Constitution Bench in A.R. Antulay’s case (supra). It was held as follows.
“The Constitution makers were aware of the Sixth Amendment provisions in the Constitution of the USA providing in express terms the right of an `accused’ to be tried speedily. Yet this was not incorporated in the Indian Constitution. So long as A.K. Gopalan vs. State of Madras (1950) SCR 88) held the flled in India, only such speedy trial was available as the provisions of the Code of Criminal Procedure made possible. No proceeding could ever be quashed on the ground of delay. On a proper grievance being made, or suo motu, court could always ensure speedy trial by suitable directions to the trial court including orders of transfer to a court where expeditious disposal could be ensured.
With the decision of this Court in Maneka Gandhi vs. Union of India (1978) 1 SCC 248) Article 21 received a new content. Procedure relating to punishment of crime must be fair, just and reasonable. Hussainara Khaoon (I) vs. Home Secretary, State of Bihar (1980) 1 SCC 81) and later decisions have spelt out a so-called ‘Right to Speedy Trial’ from Article 21. It is both a convenient and self-explanatory description. But it does not follow that every incident attaching to the Sixth Amendment right ipso facto is to be read into Indian Law. In the USA, the right is express and unqualified. In India it is only a component of justice and fairness. Indian courts have to reconcile justice and fairness to the accused with many other interests which are compelling and paramount.
Article 21 cannot be so construed as to make mockery of the directive principles and another even more fundamental right i.e., the right of equality in Article 14.
The concept of delay must be totally different depending on the class and character of the accused and the nature of his offence, the difficulties of a private prosecutor and the leanings of the government.
The court must respect legislative policy unless the policy is unconstitutional.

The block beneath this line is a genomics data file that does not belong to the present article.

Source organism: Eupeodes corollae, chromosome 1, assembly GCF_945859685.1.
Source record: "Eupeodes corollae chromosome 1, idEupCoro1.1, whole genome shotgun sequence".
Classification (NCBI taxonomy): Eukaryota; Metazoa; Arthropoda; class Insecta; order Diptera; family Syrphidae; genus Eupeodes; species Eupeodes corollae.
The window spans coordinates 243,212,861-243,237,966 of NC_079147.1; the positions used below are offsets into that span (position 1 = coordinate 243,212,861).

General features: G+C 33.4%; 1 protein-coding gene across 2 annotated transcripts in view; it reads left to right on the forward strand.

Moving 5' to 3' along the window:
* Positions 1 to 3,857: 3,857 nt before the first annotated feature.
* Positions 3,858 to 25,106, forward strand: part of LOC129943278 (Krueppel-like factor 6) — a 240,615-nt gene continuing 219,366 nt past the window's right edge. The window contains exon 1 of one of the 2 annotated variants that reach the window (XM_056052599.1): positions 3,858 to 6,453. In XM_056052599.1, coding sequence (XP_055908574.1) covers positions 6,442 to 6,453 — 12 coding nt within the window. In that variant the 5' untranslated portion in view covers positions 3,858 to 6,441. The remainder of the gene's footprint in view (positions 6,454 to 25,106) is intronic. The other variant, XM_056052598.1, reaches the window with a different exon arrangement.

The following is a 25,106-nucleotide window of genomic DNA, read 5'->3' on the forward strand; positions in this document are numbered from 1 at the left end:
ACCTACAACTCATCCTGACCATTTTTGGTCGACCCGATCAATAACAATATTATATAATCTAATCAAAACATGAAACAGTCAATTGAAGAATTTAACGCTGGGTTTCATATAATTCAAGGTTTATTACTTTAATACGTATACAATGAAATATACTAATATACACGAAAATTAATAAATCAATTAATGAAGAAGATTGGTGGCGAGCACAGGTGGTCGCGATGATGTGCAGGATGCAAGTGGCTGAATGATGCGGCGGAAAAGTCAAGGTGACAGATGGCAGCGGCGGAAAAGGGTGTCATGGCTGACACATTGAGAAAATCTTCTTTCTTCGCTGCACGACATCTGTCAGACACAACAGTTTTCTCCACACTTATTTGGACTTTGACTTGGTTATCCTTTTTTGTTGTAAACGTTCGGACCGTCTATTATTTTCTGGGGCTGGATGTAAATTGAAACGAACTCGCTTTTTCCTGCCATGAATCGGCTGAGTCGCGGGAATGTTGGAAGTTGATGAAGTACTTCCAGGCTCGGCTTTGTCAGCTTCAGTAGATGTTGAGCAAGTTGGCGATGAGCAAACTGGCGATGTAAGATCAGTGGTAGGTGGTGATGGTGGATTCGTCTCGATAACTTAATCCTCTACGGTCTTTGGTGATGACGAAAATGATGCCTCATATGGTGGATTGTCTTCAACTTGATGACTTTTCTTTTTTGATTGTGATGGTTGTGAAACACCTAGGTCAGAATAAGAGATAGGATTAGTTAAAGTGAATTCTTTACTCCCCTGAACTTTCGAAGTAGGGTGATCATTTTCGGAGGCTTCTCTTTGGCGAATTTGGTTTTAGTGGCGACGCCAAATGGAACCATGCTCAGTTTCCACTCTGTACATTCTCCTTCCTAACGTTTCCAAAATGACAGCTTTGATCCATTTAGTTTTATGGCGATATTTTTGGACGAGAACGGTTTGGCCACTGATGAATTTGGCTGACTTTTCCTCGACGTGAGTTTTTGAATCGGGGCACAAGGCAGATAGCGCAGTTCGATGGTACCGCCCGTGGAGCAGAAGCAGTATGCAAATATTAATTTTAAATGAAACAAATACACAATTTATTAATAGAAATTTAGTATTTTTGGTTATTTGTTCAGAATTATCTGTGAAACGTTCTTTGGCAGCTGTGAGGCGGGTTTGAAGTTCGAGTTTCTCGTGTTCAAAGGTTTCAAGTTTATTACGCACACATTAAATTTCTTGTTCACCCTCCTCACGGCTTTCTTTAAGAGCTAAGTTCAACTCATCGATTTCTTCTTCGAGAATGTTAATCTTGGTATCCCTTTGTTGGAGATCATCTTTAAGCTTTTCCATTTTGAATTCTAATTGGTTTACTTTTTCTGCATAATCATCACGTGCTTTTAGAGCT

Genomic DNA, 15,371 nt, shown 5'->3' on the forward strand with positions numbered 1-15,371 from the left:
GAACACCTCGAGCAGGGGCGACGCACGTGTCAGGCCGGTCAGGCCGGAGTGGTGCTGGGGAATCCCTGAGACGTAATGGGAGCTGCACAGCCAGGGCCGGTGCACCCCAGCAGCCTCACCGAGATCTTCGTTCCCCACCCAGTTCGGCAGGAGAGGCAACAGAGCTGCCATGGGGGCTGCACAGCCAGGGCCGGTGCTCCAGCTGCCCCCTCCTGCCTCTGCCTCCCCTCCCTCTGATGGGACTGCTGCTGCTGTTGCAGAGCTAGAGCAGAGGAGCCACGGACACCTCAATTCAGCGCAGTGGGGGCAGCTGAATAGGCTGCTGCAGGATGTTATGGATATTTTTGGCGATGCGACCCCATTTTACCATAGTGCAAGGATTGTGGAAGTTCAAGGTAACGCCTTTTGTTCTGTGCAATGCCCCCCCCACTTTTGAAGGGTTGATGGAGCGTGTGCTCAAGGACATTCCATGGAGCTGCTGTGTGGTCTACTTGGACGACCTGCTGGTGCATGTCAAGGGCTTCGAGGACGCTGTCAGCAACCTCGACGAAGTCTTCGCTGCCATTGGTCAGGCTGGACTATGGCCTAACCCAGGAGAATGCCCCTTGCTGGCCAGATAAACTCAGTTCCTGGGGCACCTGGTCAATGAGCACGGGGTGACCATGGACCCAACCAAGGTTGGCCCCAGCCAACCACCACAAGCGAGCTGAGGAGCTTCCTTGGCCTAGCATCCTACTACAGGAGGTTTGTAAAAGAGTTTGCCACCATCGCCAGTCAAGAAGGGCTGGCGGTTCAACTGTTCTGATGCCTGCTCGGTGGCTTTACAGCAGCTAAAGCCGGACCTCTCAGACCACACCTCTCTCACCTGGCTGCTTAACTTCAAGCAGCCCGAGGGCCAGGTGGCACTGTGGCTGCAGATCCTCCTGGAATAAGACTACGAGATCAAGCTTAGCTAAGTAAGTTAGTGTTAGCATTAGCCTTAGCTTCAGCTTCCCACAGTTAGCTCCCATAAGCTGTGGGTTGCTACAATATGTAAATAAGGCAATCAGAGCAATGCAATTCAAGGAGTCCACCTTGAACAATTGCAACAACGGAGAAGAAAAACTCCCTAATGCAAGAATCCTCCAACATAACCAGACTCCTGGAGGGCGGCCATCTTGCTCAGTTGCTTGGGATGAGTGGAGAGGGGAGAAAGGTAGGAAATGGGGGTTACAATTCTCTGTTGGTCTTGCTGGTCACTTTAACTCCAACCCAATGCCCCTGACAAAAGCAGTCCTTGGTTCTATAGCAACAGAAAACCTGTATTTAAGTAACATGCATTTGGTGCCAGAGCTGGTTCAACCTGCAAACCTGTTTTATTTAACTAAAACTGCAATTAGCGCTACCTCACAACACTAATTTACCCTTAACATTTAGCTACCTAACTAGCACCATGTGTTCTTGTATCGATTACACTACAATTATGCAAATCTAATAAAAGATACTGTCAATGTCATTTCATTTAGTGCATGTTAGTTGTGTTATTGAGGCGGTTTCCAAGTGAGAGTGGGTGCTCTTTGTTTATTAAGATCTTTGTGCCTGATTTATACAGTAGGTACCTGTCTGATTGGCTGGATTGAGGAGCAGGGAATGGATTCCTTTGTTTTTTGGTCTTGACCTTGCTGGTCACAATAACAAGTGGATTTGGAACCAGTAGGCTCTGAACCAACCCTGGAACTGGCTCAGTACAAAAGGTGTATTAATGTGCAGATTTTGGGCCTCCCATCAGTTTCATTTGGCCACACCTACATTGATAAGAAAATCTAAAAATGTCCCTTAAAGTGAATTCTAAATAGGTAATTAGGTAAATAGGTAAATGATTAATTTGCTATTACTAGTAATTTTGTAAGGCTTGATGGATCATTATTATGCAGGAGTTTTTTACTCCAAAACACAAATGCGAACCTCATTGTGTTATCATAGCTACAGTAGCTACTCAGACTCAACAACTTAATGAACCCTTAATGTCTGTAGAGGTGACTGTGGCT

Statutes of limitation, limited though they are on the criminal side, do not apply to:
(a) serious offences punishable with more than 3 years imprisonment;
(b) all economic offences.
Corruption by high public servants is not protected for both these reasons.
Right to speedy trial is not a right not to be tried. Secondly it only creates an obligation on the prosecutor to be ready to proceed to trial within a reasonable time;
That is to say without any delay attributable to his deviousness or culpable negligence.
The actual length of time taken by a trial is wholly irrelevant. In each individual case the court has to perform a balancing act. It has to weigh a variety of factors, some telling in favour of the accused, some in favour of the prosecutor and others wholly neutral. Every decision has to be ad-hoc. It is neither permissible nor possible nor desirable to lay down an outer limit of time. The U.S. Supreme Court has refused to do so. Similar view is taken by our court. There is no precedent warranting such judicial legislation.
The following kinds of delay are to be totally ignored in giving effect to the plea of denial of speedy trial :
(A) Delay wholly due to congestion of the Court calendar, unavailability of judges, or other circumstances beyond the control of the prosecutor.
(B) Delay caused by the accused himself not merely by seeking adjournments but also by legal devices which the prosecutor has to counter.
(C) Delay caused by orders, whether induced by the accused or not of the court, necessitating appeals or revision or other appropriate actions or proceedings.
(D) Delay caused by legitimate actions of the prosecutor e.g., getting a key witness who is kept out of the way or otherwise avoids process or appearance or tracing a key document or securing evidence from abroad.
Delay is usually welcomed by the accused. He postpones the delay of reckoning thereby. It may impair the prosecution’s ability to prove the case against him. In the meantime, he remains free to indulge in crimes. An accused cannot raise this plea if he has never taken steps to demand a speedy trial. A plea that proceedings against him be quashed because delay has taken place is not sustainable if the record shows that he acquiesced in the delay and never asked for an expeditious disposal. In India the demand rule must be rigorously enforced. No one can be permitted to complain that speedy trial was denied when he never demanded it.
The core of ‘Speedy Trial’ is protection against incarceration. An accused who has never been incarcerated can hardly complain. At any rate, he must show some other very strong prejudice. The right does not protect an accused from all prejudicial effects caused by delay. Its core concern is impairment of liberty.
Possibility of prejudice is not enough. Actual prejudice has to be proved.
The plea is inexorably and inextricably mixed up with the merits of the case. No finding of prejudice is possible without full knowledge of facts. The plea must first be evaluated by the trial Court.”
AIR 2004 SCW 5196 : JT 2004 (8) SC 369 : (2004) 7 SCALE 627 : (2004) 12 SCC 499